Cut through the heat with Sprite: Medina debuts Brazil
All photos by Joli Sprite’s ‘Cut Through The Heat’ is an ongoing series of fabulously awkward moments in surf, some of which you haven’t heard. Yes we’re talking the behind the-scenes stories of some of the most famous incidents and mishaps in surfing’s rich history and the eventual resolutions. Here we remember the sound, the […]
All photos by Joli
Sprite’s ‘Cut Through The Heat’ is an ongoing series of fabulously awkward moments in surf, some of which you haven’t heard. Yes we’re talking the behind the-scenes stories of some of the most famous incidents and mishaps in surfing’s rich history and the eventual resolutions. Here we remember the sound, the colour, the music, the passion that was Gabriel Medina’s 2014 World Title win.
The pressure was immeasurable. At just 20 years of age, Gabriel Medina stood on the precipice of claiming his nation’s first ever world title. He’d have to overcome 14 world titles’ worth of experience to get there, in the form of Kelly Slater and Mick Fanning, both of whom would be in contention. And he’d be doing it at the most intimidating wave on the planet, Pipeline, a venue which hadn’t been the happiest of hunting grounds for the Brazilian.
Adding to the pressure, Gabriel entered the Pipe Masters on the back of a poor run of form through his favoured European leg and began the final day of the season facing none other than Backdoor specialist Dusty Payne. Dusty spends his winters in the presidential suite of the Volcom House overlooking Pipeline. He surfs it as good as anyone on his day, and has continued the proud tradition of Hawaiian-born Volcom team riders who’ve made careers on the back of the wave, the likes of Bruce Irons among them.
In what amounted to a shot across the bow of his title competitors, Gabriel easily accounted for the Hawaiian. He did it going right and left on the reef, locking in an 8.83 for a thundering left before a long, slabbing Backdoor right handed him the same score for an easy victory. The win also meant sayonara to Kelly Slater, the 11 time world champ, who required Gabriel to lose in the third round or sooner to give him any chance of victory.
When history looks back on Brazil’s first world title, it should not discount the role of Gabriel’s countrymen. The Brazilian Storm, as it had been coined, arrived in earnest in 2014 and the supporting cast would play an integral role on the final day of the Pipe Masters.
Gabriel’s biggest threat was childhood hero and three time world champion, Mick Fanning. Gabriel had shared a house with Mick the year prior, Gabs drinking in the inspiration as Mick threw down one of the great clutch performances in Pipe Masters history to claim the title.
“Mick is an inspiration for me, I always look up to him,” said Gabriel. “The way he is, just so focused… I watch everything pretty close. If I was him (in that position) I was going to get so nervous.”
His nerves would get a respite as round five concluded, with countrymen and close friend Alejo Muniz set to take on Mick. For Mr Fanning to lose would hand Gabriel the title, while Alejo would be surfing for his World Tour future. The young Brazilian masterfully out strategised Mick in the opening stages and as the final set of the heat approached, the Australian required a 5.5 to keep the title race alive. Holding priority, Mick was confronted with an agonising choice – take the first or the second wave of the set. From where he sat it looked a 50/50 proposition. He took the first, dropping in and setting his line only for the wave to change shape on the reef, fill up with foam, and close out. Mick could only watch as the second wave cannoned perfectly across the Backdoor reef with Kauaian style master Sebastian Zietz standing tall in its womb (Zietz surfing in the following overlapping heat).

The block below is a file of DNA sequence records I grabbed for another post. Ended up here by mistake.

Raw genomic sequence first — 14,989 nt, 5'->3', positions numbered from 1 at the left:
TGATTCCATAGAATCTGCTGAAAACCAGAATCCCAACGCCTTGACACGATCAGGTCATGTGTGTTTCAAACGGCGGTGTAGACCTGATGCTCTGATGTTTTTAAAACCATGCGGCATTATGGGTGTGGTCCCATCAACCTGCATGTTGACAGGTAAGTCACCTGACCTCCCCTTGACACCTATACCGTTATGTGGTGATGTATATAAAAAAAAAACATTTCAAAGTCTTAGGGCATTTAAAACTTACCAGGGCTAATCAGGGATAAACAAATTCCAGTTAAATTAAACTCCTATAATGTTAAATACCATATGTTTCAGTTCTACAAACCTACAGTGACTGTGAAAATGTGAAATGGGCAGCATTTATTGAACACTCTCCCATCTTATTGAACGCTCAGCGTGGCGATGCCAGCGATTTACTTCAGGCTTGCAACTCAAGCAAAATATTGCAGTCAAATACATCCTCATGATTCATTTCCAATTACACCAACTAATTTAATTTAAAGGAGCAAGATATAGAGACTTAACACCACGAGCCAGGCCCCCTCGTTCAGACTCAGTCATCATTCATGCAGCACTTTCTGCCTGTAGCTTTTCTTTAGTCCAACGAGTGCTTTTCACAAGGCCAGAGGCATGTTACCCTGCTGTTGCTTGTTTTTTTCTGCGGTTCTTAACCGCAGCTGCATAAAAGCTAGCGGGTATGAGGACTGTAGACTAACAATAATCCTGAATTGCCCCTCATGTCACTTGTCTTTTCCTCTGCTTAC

Pandemonium reigned on the beach as the scores were announced. The huge Brazilian contingent on hand in Hawaii mobbed Gabriel at the water’s edge as he prepared for his quarterfinal against countrymen, Filipe Toledo – Mick’s loss sparing the two friends an awkward title-deciding heat. Gabriel was chaired up the beach. But in a bizarre scheduling bungle, Filipe was alone in the lineup to contest the first 15 minutes of the quarterfinal by himself. While Gabriel soaked up the adulation and media attention, Filipe, in a stirring show of sportsmanship, refused to catch a wave. Waiting instead for the newly crowned first ever Brazilian world champion to return to the water before the scoring commenced. Gabriel took his time, even doing an interview before returning to the water. He would then take the quarterfinal with a small left at Pipe before going onto become the first Brazilian to make the final at the Pipe Masters since the late, great Pepe Lopez in 1976. He would lose narrowly to Australian Julian Wilson in a dramatic last second exchange of near perfect rides.
Stay Tuned for more of Sprite’s ‘Cut through the heat’ moments; a brief history of some of surfing’s most heated moments and their icy resolves.
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